British Sign Language, often abbreviated to BSL, is the language of less than 0.1% of the total population of the United Kingdom. It is not exclusively the language of people with impaired hearing; many relatives of deaf people and others can communicate in it fluently.

Second/Additional Languages

Through out the UK, many citizens can speak, or at least understand, (to a degree where they could have a conversation with someone who speaks that language) a second or even a third language from Secondary School education, Primary school education or even from special private classes. 23% of the UK can speak/understand French, 9% can speak/understand German and 8% can speak/understand Spanish.[4]

In general, 38% of UK citizens can speak at least one other language than English. 18% of British citizens can speak up to two languages excluding English and 6% can speak three languages excluding English. 62% of British citizens can speak only English.[5]


Certain nations and regions of the UK have frameworks for the promotion of their autochthonous languages.

The UK government has ratified the European Charter for Regional or Minority Languages in respect of:

  • Cornish (in Cornwall)
  • Irish and Ulster Scots (in Northern Ireland)
  • Scots and Scottish Gaelic (in Scotland)
  • Welsh (in Wales)

Under the European Charter for Regional or Minority Languages (which is not legally enforceable, but which requires states to adopt appropriate legal provision for the use of regional and minority languages) the UK government has committed itself to the recognition of certain regional languages and the promotion of certain linguistic traditions. The UK has ratified[6] for the higher level of protection (Section III) provided for by the Charter in respect of Welsh, Scottish Gaelic and Irish. Cornish, Scots in Scotland and Northern Ireland (in the latter territory officially known as Ulster Scots or Ullans, but in the speech of users simply as Scottish or Scots) are protected by the lower level only (Section II). The UK government has also recognised British Sign Language as a language in its own right[7] of the United Kingdom.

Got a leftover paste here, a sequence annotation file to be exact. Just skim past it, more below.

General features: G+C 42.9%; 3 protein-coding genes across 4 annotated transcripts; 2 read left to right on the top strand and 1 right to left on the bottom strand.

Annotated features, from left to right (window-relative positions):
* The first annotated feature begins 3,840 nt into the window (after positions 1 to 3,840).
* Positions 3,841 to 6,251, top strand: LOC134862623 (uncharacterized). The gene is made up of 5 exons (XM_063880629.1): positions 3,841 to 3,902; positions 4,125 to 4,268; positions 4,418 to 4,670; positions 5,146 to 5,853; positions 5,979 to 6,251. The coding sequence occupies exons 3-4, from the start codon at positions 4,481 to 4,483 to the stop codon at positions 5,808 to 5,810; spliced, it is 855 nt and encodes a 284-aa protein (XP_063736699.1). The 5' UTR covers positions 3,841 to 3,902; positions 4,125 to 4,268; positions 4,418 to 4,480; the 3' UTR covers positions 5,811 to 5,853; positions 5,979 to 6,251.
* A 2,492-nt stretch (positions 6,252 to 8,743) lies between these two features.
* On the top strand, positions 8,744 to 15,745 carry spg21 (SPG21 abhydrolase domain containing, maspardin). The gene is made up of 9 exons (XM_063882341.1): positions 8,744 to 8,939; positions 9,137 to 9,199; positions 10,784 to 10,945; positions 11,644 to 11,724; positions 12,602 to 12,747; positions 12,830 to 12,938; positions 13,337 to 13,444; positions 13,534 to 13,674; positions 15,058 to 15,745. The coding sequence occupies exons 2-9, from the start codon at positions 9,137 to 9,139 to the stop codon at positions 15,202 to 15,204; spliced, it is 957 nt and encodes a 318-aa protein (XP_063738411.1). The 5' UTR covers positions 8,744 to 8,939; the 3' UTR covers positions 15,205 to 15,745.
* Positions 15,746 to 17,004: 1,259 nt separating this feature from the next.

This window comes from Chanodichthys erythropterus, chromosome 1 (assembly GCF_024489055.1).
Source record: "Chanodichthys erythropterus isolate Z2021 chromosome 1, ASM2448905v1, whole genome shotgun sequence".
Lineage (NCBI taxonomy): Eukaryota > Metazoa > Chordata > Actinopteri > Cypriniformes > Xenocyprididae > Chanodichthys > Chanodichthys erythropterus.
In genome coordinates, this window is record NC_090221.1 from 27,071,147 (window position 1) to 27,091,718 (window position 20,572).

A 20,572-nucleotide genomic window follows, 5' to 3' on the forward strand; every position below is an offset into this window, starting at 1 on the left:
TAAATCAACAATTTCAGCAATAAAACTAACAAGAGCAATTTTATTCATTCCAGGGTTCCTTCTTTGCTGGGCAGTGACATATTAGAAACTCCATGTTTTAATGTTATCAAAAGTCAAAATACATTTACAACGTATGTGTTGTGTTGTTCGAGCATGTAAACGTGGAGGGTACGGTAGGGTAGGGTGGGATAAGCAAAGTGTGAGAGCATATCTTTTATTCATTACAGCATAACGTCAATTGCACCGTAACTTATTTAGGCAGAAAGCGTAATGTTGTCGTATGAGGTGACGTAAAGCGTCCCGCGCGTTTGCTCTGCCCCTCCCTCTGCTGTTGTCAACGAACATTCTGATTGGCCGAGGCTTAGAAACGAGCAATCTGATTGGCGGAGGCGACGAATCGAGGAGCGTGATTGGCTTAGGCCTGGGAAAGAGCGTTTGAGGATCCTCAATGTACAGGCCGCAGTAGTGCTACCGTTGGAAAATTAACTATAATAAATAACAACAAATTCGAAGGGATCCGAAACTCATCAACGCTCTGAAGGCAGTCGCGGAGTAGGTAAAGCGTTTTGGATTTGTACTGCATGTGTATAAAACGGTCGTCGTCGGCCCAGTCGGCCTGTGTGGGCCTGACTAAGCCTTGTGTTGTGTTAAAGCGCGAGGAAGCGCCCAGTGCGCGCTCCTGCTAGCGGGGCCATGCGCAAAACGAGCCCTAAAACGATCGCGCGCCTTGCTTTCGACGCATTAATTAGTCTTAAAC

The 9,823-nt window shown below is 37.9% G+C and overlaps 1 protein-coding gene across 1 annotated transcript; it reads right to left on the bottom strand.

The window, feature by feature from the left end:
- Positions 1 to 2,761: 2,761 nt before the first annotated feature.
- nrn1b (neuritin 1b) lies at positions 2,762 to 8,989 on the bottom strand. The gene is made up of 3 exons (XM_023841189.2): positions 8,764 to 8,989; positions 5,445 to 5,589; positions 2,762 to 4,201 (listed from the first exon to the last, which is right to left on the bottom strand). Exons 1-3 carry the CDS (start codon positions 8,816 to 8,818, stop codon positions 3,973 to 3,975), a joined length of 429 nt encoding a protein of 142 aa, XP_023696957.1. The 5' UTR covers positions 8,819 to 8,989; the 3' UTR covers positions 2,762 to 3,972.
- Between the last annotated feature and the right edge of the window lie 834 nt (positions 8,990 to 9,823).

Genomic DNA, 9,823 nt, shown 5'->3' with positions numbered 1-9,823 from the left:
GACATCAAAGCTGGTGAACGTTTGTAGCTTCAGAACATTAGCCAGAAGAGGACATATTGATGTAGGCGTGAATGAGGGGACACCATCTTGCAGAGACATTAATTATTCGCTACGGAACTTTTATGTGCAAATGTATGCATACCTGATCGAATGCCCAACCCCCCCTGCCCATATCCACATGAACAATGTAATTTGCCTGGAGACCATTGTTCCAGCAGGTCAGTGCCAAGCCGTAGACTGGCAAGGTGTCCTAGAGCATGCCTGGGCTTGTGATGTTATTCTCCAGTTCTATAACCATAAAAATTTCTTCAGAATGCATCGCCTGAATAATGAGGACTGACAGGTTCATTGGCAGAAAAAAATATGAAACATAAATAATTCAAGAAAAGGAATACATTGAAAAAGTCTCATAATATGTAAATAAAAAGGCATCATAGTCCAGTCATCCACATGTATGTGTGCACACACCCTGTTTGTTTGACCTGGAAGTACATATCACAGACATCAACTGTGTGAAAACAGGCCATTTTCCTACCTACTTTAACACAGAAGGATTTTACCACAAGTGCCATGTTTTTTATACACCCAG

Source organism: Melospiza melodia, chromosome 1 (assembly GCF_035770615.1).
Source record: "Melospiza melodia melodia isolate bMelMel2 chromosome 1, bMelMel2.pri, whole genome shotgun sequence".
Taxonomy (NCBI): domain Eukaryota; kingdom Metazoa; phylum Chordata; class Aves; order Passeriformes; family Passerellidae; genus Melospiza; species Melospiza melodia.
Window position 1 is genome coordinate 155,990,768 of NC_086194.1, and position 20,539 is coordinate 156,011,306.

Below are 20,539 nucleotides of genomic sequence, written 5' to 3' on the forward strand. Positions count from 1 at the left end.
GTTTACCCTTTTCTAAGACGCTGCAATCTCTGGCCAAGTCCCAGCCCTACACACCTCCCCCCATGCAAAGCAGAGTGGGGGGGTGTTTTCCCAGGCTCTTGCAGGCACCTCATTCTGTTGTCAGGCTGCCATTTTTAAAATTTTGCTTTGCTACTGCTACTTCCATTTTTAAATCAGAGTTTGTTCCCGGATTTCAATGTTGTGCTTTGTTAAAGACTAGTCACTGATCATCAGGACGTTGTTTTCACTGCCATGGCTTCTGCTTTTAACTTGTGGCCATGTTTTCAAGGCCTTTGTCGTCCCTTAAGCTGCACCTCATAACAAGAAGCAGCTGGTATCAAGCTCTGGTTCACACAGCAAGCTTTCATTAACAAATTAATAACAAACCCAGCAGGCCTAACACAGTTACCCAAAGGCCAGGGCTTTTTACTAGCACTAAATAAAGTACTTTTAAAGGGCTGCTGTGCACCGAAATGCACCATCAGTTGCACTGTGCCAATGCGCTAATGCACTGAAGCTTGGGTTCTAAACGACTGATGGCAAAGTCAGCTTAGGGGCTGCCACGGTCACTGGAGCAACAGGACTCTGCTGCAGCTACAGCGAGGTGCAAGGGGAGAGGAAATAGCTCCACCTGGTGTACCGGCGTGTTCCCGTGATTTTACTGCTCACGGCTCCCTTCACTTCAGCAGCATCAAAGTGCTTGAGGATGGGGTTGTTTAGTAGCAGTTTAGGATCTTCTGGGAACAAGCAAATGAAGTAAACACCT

In Northern Ireland, the department responsible for culture displays official administrative identity in English, Irish and Ulster Scots

A number of bodies have been established to oversee the promotion of the regional languages: in Scotland, Bòrd na Gàidhlig oversees Scottish Gaelic. Foras na Gaeilge has an all-Ireland remit as a cross-border language body, and Tha Boord o Ulstèr-Scotch is intended to fulfil a similar function for Ulster Scots, although hitherto it has mainly concerned itself with culture. In Wales, the Welsh Language Board (Bwrdd yr Iaith Gymraeg) has a statutory role in agreeing Welsh language plans with official bodies. The Cornish Language Partnership is a body that represents the major Cornish language and cultural groups and local government's language needs. It receives funding from the UK government and the European Union, and is the regulator of the language's Standard Written Form, agreed in 2008.


Language vs dialect

There are no universally accepted criteria for distinguishing languages from dialects, although a number of paradigms exist, which render sometimes contradictory results. The exact distinction is therefore a subjective one, dependent on the user's frame of reference. (See Dialect)

Scottish Gaelic and Irish are generally viewed as being languages in their own right rather than dialects of a single tongue but are sometimes mutually intelligible to a limited degree - especially between southern dialects of Scottish and northern dialects of Irish (programmes in each form of Gaelic are broadcast on BBC Radio nan Gaidheal and RTÉ Raidió na Gaeltachta), but the relationship of Scots and English is less clear, since there is usually partial mutual intelligibility.